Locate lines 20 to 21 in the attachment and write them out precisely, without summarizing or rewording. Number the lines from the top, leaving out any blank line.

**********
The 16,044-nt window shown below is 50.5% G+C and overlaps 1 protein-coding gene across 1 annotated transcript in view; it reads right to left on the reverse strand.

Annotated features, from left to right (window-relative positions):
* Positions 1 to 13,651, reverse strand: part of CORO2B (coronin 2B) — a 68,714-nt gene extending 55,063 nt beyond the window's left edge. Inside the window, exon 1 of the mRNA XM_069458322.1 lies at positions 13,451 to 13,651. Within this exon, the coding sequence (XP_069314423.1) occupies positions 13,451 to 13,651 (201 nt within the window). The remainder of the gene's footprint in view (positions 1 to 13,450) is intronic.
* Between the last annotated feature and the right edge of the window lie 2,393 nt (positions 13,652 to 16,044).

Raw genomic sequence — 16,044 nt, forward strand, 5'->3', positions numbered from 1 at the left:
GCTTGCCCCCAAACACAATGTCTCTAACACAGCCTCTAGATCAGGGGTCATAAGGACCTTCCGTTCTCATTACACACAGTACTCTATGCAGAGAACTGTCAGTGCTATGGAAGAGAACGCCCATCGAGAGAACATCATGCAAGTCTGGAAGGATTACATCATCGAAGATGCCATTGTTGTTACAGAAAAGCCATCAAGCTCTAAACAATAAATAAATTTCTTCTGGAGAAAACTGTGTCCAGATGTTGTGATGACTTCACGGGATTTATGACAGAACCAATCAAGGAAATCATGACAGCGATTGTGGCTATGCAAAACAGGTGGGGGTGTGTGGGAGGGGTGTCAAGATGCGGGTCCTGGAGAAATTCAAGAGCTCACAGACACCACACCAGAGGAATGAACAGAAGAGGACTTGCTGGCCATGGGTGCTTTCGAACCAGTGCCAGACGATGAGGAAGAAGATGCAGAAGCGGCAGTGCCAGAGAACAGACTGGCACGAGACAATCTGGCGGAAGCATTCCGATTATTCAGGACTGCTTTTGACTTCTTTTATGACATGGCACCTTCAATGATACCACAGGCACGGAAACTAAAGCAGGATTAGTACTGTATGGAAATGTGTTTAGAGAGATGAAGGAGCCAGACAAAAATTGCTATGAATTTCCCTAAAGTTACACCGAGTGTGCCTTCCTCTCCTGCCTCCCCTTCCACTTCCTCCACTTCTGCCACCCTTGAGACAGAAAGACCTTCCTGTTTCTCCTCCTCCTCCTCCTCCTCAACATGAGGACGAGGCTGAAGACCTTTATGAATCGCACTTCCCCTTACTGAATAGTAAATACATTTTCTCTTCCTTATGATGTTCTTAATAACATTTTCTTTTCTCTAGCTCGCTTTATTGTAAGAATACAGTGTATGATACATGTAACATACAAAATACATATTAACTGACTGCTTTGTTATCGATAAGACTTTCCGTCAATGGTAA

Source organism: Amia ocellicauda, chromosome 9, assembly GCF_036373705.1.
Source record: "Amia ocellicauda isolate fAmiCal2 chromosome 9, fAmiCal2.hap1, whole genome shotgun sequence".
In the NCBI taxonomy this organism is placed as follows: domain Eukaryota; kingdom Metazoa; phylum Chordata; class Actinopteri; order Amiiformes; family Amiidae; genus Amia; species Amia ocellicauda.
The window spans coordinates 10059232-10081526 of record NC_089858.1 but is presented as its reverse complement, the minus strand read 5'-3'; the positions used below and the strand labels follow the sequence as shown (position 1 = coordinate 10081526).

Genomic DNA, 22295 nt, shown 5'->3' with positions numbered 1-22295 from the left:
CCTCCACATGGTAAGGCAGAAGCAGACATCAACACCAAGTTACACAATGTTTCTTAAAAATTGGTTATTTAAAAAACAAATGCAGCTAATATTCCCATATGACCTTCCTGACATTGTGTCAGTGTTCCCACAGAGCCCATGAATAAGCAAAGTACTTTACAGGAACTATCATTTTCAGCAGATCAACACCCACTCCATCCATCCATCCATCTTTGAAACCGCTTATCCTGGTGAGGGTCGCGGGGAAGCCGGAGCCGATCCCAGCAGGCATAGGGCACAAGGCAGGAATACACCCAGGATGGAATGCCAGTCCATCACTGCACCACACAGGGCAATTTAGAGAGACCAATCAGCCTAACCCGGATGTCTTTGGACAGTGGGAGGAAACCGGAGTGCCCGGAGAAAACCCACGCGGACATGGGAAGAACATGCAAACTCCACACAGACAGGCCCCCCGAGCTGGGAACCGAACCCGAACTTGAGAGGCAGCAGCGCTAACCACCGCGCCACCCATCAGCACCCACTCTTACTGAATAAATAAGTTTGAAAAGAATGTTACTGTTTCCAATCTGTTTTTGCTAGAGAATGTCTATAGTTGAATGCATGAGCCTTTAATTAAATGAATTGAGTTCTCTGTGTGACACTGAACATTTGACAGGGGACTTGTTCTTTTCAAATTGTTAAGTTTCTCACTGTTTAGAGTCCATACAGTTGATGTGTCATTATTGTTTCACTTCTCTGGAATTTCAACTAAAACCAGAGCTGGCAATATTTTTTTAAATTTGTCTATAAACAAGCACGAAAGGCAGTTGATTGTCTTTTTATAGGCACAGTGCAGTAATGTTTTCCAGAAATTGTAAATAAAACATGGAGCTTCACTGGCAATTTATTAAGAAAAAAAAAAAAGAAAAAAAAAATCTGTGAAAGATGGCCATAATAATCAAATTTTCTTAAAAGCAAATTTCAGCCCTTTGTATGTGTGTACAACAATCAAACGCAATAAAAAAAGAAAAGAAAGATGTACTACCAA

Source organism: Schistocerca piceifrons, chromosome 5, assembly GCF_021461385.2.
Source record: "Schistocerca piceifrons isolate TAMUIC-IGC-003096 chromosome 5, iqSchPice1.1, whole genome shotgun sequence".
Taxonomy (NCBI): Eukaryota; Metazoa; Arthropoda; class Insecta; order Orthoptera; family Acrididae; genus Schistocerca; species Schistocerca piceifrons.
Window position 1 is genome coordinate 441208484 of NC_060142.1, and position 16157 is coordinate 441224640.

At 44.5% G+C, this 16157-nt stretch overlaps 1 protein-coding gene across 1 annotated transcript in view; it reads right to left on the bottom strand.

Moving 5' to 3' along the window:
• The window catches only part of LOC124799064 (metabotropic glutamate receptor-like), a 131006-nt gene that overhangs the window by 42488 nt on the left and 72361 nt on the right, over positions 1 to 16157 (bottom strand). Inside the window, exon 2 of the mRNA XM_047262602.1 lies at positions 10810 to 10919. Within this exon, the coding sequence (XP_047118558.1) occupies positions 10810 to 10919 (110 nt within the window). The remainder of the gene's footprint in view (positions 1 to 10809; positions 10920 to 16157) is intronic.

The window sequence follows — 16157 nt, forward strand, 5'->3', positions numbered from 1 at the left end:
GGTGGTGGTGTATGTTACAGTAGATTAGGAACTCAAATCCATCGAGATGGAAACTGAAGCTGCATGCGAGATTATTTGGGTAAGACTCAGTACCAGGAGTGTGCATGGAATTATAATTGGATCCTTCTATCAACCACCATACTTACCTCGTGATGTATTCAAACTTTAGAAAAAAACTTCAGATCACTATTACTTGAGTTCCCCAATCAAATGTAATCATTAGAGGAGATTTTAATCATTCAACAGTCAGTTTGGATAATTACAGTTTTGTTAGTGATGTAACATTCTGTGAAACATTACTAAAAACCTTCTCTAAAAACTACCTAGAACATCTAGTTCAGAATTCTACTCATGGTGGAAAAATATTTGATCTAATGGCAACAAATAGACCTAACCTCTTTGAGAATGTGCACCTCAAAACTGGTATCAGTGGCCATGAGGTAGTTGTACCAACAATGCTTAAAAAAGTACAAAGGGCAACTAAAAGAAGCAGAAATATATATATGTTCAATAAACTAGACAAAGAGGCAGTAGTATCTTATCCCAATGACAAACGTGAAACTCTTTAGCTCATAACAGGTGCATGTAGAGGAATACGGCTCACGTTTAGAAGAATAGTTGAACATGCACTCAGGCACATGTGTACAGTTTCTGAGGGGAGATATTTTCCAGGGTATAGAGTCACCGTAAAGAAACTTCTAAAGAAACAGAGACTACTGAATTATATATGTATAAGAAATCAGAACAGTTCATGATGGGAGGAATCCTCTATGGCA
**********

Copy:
The window sequence follows — 16157 nt, forward strand, 5'->3', positions numbered from 1 at the left end:
GGTGGTGGTGTATGTTACAGTAGATTAGGAACTCAAATCCATCGAGATGGAAACTGAAGCTGCATGCGAGATTATTTGGGTAAGACTCAGTACCAGGAGTGTGCATGGAATTATAATTGGATCCTTCTATCAACCACCATACTTACCTCGTGATGTATTCAAACTTTAGAAAAAAACTTCAGATCACTATTACTTGAGTTCCCCAATCAAATGTAATCATTAGAGGAGATTTTAATCATTCAACAGTCAGTTTGGATAATTACAGTTTTGTTAGTGATGTAACATTCTGTGAAACATTACTAAAAACCTTCTCTAAAAACTACCTAGAACATCTAGTTCAGAATTCTACTCATGGTGGAAAAATATTTGATCTAATGGCAACAAATAGACCTAACCTCTTTGAGAATGTGCACCTCAAAACTGGTATCAGTGGCCATGAGGTAGTTGTACCAACAATGCTTAAAAAAGTACAAAGGGCAACTAAAAGAAGCAGAAATATATATATGTTCAATAAACTAGACAAAGAGGCAGTAGTATCTTATCCCAATGACAAACGTGAAACTCTTTAGCTCATAACAGGTGCATGTAGAGGAATACGGCTCACGTTTAGAAGAATAGTTGAACATGCACTCAGGCACATGTGTACAGTTTCTGAGGGGAGATATTTTCCAGGGTATAGAGTCACCGTAAAGAAACTTCTAAAGAAACAGAGACTACTGAATTATATATGTATAAGAAATCAGAACAGTTCATGATGGGAGGAATCCTCTATGGCA